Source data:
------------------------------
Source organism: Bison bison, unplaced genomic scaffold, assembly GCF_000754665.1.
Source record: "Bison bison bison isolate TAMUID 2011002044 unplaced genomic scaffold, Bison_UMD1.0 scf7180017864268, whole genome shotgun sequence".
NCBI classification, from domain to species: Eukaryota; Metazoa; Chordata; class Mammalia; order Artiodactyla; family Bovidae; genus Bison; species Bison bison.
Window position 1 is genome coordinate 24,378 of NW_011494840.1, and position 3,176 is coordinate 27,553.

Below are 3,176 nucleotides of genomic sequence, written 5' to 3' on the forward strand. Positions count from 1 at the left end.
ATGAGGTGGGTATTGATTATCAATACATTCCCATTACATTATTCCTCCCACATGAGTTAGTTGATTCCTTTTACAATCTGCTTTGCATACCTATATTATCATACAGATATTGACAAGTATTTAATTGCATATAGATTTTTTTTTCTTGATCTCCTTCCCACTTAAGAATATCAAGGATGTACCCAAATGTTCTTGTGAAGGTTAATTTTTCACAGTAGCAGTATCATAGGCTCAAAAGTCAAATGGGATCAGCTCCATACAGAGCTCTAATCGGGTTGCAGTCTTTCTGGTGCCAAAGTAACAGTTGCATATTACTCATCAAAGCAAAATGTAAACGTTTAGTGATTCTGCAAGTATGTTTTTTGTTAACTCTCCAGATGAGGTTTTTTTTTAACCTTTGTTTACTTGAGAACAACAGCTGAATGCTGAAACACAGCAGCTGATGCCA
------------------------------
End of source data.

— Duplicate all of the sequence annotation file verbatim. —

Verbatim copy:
Source organism: Bison bison, unplaced genomic scaffold, assembly GCF_000754665.1.
Source record: "Bison bison bison isolate TAMUID 2011002044 unplaced genomic scaffold, Bison_UMD1.0 scf7180017864268, whole genome shotgun sequence".
NCBI classification, from domain to species: Eukaryota; Metazoa; Chordata; class Mammalia; order Artiodactyla; family Bovidae; genus Bison; species Bison bison.
Window position 1 is genome coordinate 24,378 of NW_011494840.1, and position 3,176 is coordinate 27,553.

Below are 3,176 nucleotides of genomic sequence, written 5' to 3' on the forward strand. Positions count from 1 at the left end.
ATGAGGTGGGTATTGATTATCAATACATTCCCATTACATTATTCCTCCCACATGAGTTAGTTGATTCCTTTTACAATCTGCTTTGCATACCTATATTATCATACAGATATTGACAAGTATTTAATTGCATATAGATTTTTTTTTCTTGATCTCCTTCCCACTTAAGAATATCAAGGATGTACCCAAATGTTCTTGTGAAGGTTAATTTTTCACAGTAGCAGTATCATAGGCTCAAAAGTCAAATGGGATCAGCTCCATACAGAGCTCTAATCGGGTTGCAGTCTTTCTGGTGCCAAAGTAACAGTTGCATATTACTCATCAAAGCAAAATGTAAACGTTTAGTGATTCTGCAAGTATGTTTTTTGTTAACTCTCCAGATGAGGTTTTTTTTTAACCTTTGTTTACTTGAGAACAACAGCTGAATGCTGAAACACAGCAGCTGATGCCA